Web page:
McLean Area Is a Hotspot for Rich Politicians — Virginia’s gubernatorial candidates both call Fairfax County’s most affluent zip codes home, with Democratic nominee Terry McAuliffe living in a $1.1 million McLean mansion and Republican Glenn Youngkin boasting a $1.7 million estate in Great Falls. More notably, former Speaker of the House Newt Gingrich says he moved to McLean because he and his wife saw “an alcoholic” sleeping on the ground in Old Town Alexandria. [The Washington Post]
Vienna Restaurants Up for RAMMYs — The Restaurant Association Metropolitan Washington tweaked its 2021 RAMMY awards to recognize how the industry adapted to the COVID-19 pandemic. Finalists include Clarity (Outstanding Covid-Safe Redesign), Caboose Brewing Company (Prime Pandemic Patio Scene), and Taco Bamba (Standout Family Meal Packages To-Go). The latter two categories will be open for a public vote from Aug. 2 to Sept. 2. [Patch]
(Updated at 11:30 a.m.) Fairfax County could require all of its employees to get vaccinated against COVID-19 when they return to offices this fall.
During their meeting today (Tuesday), the Fairfax County Board of Supervisors unanimously approved a motion brought by Chairman Jeff McKay directing County Executive Bryan Hill to evaluate whether to implement a vaccine mandate for the county’s 12,000 government employees, who range from library staff to police and solid waste workers.
While the county has reported relatively high vaccination rates, with almost 80% of adults having gotten at least one dose, some people who are eligible for the vaccine are choosing not to get it because of “false information,” according to McKay.
“Getting vaccinated is an act of public charity,” McKay said. “It’s not just about protecting you, but protecting everyone that you work with, every county resident that seeks our services, and everyone that works in our community.”
McKay confirmed that Hill is currently developing a plan for county government employees to return to offices in September.
The board directed Hill to consider providing some exemptions from the vaccine mandate for “religious and medical purposes” as well as requiring face masks and weekly COVID-19 testing for employees who do not qualify for an exemption and continue to refuse to get vaccinated.
In introducing the motion, McKay cited the growing prevalence of the delta variant, which now makes up more than 80% of all new cases in the U.S. and an estimated 69.4% of cases in the mid-Atlantic region, including Virginia, according to the Centers for Disease Control and Prevention.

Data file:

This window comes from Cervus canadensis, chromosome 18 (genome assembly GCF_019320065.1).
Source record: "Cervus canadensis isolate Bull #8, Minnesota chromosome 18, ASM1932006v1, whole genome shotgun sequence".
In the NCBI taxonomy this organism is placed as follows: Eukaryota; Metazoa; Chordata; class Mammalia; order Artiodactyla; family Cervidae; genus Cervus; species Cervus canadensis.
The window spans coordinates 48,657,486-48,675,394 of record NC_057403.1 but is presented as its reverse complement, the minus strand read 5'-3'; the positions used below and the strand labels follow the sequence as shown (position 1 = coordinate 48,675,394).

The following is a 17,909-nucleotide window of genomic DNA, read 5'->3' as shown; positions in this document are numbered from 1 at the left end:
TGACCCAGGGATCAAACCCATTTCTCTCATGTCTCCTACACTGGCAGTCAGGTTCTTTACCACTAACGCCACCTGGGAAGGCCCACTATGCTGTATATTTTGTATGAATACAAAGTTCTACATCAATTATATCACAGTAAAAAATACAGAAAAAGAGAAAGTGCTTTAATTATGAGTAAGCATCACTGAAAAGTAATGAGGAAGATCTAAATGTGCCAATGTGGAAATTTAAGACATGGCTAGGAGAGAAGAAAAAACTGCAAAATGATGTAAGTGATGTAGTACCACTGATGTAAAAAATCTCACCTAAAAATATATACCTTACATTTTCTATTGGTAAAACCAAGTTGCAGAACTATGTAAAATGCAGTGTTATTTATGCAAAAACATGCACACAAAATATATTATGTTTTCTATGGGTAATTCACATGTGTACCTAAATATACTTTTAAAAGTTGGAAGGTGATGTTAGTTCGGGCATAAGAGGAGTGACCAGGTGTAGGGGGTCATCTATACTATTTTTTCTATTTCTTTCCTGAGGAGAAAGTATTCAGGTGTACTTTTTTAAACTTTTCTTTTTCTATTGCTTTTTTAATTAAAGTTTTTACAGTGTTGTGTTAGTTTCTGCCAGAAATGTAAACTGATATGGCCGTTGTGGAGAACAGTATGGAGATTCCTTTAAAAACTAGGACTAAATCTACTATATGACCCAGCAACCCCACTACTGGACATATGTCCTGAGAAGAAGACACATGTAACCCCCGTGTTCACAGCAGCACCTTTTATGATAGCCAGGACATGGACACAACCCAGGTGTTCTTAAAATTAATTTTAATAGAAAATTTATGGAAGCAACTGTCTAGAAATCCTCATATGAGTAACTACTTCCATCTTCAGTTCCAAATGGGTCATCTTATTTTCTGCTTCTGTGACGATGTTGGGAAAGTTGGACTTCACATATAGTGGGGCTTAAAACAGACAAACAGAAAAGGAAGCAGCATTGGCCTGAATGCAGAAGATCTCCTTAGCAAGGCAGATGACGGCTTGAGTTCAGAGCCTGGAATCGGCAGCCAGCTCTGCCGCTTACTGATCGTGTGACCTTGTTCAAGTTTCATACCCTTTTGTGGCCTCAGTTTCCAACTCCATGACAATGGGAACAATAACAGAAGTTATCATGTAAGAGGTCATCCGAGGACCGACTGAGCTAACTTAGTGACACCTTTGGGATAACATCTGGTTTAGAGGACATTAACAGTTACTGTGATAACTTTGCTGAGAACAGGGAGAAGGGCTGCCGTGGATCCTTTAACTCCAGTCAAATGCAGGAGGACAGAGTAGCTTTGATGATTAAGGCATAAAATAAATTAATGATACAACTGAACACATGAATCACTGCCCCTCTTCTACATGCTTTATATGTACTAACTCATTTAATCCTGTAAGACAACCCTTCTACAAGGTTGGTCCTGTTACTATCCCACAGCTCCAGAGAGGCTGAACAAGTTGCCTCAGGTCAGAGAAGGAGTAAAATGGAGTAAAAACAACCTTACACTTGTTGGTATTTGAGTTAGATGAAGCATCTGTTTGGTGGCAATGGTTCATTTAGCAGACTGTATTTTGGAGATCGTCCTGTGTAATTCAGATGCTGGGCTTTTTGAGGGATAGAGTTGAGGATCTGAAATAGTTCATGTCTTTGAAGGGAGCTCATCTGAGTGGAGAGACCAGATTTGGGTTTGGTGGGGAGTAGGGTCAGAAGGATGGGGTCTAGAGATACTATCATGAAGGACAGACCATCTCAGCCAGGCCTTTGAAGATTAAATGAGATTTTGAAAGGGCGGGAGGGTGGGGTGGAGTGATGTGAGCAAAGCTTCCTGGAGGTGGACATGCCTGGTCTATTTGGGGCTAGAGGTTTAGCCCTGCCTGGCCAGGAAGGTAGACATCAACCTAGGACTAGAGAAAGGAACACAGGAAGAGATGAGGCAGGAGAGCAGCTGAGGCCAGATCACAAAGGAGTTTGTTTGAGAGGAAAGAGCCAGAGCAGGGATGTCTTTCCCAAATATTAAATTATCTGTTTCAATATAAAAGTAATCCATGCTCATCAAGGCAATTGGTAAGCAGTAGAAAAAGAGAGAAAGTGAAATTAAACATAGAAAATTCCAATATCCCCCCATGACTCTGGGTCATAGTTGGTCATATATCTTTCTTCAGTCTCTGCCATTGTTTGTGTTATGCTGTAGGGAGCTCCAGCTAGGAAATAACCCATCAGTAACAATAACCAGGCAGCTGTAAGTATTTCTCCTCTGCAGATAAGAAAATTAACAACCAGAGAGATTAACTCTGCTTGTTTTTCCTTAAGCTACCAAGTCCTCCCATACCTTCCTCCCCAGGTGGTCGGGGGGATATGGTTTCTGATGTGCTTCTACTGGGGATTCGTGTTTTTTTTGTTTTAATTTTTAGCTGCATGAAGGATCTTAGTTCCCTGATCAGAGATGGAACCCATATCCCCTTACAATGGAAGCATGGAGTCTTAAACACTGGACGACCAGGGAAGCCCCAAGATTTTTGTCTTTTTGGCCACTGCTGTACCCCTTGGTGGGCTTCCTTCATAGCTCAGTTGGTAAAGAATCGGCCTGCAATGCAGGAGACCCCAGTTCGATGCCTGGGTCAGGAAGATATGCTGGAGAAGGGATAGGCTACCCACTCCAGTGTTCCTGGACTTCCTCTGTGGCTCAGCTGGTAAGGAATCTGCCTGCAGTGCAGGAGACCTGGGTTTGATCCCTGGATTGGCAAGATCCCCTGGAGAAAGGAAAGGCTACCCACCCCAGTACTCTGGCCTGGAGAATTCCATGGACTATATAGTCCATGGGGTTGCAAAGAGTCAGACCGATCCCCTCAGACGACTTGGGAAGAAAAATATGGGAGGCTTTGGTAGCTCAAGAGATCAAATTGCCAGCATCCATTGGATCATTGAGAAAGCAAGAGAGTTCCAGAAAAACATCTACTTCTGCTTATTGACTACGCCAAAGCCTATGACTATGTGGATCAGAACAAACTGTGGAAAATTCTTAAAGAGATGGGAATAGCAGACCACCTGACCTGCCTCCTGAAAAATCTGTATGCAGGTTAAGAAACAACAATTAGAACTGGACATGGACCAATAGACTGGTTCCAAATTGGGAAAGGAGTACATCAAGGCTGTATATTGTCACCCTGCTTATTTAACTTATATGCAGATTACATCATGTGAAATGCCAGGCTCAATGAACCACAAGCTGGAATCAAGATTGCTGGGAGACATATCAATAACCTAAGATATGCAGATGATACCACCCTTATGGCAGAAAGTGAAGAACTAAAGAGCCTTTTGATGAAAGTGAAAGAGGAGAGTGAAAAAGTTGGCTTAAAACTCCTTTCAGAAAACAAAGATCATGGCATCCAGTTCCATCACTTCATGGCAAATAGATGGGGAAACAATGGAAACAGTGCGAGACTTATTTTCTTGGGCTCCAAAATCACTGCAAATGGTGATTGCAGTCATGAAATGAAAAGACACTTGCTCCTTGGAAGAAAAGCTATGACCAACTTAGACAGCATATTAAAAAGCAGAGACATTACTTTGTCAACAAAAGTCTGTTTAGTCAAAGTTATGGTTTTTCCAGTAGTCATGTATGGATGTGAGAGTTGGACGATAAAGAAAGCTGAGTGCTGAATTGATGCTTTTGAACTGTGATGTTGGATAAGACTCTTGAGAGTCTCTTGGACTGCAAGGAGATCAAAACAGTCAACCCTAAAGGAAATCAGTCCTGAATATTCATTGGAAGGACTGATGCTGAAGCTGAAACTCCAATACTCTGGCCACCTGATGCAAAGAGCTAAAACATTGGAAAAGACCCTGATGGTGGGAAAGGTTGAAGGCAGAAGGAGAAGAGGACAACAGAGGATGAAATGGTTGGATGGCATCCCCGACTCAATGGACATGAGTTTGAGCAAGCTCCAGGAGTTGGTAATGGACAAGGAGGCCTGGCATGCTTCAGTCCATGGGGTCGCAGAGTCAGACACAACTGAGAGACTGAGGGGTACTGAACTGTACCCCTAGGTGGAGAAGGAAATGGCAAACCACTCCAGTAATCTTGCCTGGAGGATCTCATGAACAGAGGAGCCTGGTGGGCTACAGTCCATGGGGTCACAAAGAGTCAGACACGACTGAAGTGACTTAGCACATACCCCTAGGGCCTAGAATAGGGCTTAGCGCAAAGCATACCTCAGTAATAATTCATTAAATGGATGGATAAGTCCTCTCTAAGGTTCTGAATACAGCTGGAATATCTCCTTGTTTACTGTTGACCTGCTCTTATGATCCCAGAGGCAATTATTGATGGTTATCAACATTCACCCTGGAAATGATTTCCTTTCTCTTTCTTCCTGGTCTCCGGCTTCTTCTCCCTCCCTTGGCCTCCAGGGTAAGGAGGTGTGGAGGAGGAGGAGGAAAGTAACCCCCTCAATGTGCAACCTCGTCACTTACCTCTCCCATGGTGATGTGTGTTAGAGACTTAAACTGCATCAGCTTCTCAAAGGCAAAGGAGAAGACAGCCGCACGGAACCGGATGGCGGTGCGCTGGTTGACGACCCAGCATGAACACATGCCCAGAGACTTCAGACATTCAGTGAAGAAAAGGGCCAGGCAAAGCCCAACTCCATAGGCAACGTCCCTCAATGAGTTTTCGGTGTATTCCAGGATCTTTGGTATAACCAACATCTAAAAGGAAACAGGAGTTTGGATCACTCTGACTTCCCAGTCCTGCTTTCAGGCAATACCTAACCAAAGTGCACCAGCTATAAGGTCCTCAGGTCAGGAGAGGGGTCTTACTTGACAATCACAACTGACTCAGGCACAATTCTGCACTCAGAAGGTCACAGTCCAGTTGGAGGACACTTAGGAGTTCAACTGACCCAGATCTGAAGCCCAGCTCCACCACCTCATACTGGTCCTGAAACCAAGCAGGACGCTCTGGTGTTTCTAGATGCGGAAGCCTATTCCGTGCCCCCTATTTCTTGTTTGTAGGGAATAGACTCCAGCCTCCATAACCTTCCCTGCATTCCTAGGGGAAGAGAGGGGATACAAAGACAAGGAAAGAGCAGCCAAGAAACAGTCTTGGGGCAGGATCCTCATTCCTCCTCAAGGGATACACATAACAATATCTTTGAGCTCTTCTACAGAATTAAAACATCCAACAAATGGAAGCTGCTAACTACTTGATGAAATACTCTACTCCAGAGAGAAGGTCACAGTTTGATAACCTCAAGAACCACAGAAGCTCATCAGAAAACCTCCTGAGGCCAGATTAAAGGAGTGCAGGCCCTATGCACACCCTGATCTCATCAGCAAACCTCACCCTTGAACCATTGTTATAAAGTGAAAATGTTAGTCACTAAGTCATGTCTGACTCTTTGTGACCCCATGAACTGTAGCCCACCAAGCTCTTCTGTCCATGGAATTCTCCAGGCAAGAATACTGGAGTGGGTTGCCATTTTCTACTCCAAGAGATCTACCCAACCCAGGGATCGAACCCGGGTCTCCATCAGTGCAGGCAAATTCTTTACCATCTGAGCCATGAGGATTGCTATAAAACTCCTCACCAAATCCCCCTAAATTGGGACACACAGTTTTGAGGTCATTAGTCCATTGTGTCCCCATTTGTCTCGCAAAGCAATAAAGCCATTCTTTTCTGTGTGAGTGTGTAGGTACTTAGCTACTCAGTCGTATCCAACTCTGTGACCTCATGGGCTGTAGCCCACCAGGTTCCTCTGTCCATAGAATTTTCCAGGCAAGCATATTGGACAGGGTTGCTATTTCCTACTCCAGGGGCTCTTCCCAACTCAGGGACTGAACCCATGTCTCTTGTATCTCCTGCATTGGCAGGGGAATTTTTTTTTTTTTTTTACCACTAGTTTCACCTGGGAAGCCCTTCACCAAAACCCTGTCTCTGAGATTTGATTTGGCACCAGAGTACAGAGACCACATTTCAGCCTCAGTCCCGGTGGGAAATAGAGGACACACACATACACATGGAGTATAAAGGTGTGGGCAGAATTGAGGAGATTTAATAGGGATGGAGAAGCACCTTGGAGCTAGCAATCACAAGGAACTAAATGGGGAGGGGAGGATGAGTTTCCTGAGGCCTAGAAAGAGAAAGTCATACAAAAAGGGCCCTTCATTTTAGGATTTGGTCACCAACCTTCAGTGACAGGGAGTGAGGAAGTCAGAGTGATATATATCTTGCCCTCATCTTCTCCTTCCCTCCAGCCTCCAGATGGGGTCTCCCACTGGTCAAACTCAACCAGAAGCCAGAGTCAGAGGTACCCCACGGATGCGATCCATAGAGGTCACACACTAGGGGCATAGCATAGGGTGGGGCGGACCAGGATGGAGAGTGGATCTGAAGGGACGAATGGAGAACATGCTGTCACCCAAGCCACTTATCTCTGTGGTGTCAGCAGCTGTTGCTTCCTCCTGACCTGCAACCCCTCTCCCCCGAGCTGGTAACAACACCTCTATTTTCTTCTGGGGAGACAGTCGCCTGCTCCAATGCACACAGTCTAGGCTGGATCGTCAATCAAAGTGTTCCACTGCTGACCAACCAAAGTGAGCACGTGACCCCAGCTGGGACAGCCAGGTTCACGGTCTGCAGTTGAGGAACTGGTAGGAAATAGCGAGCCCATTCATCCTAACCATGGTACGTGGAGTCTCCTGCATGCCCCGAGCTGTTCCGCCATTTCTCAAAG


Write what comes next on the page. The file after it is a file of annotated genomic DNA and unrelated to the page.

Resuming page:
McKay noted that the need to bring COVID-19 case levels back down is especially urgent as Fairfax County Public Schools hopes to reintroduce five days of in-person learning when the new school year starts in August.
“What is happening right now with the delta variant in our community is scary for so many people, and I know it’s scary for our public school system,” McKay said. “Keep in mind that there are thousands of kids in elementary school that don’t have the luxury of getting vaccinated, and we need to do it for them. We need to make sure that our schools can reopen fully and safely, and we all need to get vaccinated to ensure that that happens.”
The board’s move comes as the CDC is expected to announce this afternoon a reversal of its policy allowing unvaccinated people to go maskless indoors, as reported by The Washington Post and other national outlets.
David Taube contributed to this report.
Pedestrian Killed in McLean Crash — “Crash Reconstruction detectives are responding to Chain Bridge Road and International Drive in McLean to investigate a fatal crash where an adult male pedestrian was hit by a car. The driver remained at the scene.” [FCPD/Twitter]
Man Arrested for Falls Church Stabbing — According to Fairfax County police, a man was taken to a hospital with non-life-threatening injuries after being stabbed during an assault by four men in the 3000 block of Graham Road on July 19. A Maryland man who attempted to run when officers arrived on the scene has been arrested and charged with assault by mob. [FCPD]
FCPS Student Data Breach Reported — Fairfax County Public Schools released confidential student information, including email addresses and identification numbers, as part of a Family Educational Rights and Privacy Act records request. An FCPS spokesperson says the school system is “in the process of tightening its processes and increasing training opportunities in the handling of data to ensure this cannot happen again.” [Fairfax County Times]
Traffic Calming Changes Coming to McLean — The Fairfax County Board of Supervisors is scheduled to approve a series of traffic calming measures in the McLean area when it meets tomorrow (Tuesday). With a total cost of $65,000, the changes include the installation of speed humps, removal of a speed table, and placement of edge-line striping on Kimberwicke Road. [Sun Gazette]
Registration Opens for McLean 5K — The McLean 5K Run will back in person on Oct. 2 for its 13th year, and online registration is now open through 8 p.m. on Sept. 30. The annual event is hosted by the McLean Community Center and will benefit the McLean Community Foundation. [Supervisor John Foust/Twitter]